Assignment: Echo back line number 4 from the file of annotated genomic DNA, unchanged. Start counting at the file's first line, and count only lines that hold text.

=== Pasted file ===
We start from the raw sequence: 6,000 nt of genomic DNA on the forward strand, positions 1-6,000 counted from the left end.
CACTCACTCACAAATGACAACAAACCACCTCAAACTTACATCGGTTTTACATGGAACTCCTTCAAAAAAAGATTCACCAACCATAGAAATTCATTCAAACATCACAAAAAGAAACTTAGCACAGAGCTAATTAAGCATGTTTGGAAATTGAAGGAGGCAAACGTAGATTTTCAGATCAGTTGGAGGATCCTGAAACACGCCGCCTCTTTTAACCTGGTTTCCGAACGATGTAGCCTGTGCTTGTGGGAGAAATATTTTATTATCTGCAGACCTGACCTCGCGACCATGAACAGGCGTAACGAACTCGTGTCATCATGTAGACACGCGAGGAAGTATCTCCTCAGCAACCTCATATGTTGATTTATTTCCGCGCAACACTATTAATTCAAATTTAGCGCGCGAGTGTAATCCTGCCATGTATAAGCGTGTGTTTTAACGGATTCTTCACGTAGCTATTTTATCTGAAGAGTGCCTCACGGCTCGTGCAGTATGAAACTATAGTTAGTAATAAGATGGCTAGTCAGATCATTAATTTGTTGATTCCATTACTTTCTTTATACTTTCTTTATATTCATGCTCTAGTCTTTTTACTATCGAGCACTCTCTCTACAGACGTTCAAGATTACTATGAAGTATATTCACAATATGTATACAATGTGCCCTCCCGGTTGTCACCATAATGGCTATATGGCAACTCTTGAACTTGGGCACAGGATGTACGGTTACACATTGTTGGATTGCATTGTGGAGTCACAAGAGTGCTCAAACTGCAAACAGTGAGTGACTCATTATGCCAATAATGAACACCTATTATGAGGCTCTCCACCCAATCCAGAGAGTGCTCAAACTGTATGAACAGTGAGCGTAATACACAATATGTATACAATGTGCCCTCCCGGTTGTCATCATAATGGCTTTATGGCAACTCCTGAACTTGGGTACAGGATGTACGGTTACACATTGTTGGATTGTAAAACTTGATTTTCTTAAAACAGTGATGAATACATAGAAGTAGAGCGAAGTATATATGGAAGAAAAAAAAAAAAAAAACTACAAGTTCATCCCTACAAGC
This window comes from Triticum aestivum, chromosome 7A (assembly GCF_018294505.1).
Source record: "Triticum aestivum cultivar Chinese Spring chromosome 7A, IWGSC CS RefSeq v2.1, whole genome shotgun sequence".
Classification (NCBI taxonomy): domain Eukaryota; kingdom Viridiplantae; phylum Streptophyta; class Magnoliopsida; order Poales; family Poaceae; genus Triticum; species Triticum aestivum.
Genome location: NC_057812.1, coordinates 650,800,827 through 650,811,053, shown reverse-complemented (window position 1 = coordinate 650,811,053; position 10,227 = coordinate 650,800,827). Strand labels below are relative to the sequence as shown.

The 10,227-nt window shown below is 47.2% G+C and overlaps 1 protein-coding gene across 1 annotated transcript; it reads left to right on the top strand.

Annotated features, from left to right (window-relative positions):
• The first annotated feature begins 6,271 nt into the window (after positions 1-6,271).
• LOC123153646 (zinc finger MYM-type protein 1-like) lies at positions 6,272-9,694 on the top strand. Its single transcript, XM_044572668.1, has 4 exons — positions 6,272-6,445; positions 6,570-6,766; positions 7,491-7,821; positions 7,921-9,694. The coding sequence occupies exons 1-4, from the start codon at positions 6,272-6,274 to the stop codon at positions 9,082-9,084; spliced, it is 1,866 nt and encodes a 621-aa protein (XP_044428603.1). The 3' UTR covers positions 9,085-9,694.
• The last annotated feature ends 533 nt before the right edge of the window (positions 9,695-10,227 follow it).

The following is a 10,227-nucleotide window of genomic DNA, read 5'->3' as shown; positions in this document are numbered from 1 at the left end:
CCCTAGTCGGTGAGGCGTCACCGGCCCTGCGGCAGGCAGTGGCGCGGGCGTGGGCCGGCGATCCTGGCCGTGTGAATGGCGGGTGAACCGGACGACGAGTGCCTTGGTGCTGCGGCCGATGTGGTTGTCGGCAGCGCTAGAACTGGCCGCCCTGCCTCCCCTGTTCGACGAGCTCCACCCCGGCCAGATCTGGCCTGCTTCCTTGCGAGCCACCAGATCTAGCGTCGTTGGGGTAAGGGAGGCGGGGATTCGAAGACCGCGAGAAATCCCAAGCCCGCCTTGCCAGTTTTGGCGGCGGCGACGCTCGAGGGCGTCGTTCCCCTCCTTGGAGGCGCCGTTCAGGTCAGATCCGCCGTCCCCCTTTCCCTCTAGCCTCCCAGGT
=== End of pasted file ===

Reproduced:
Source record: "Triticum aestivum cultivar Chinese Spring chromosome 7A, IWGSC CS RefSeq v2.1, whole genome shotgun sequence".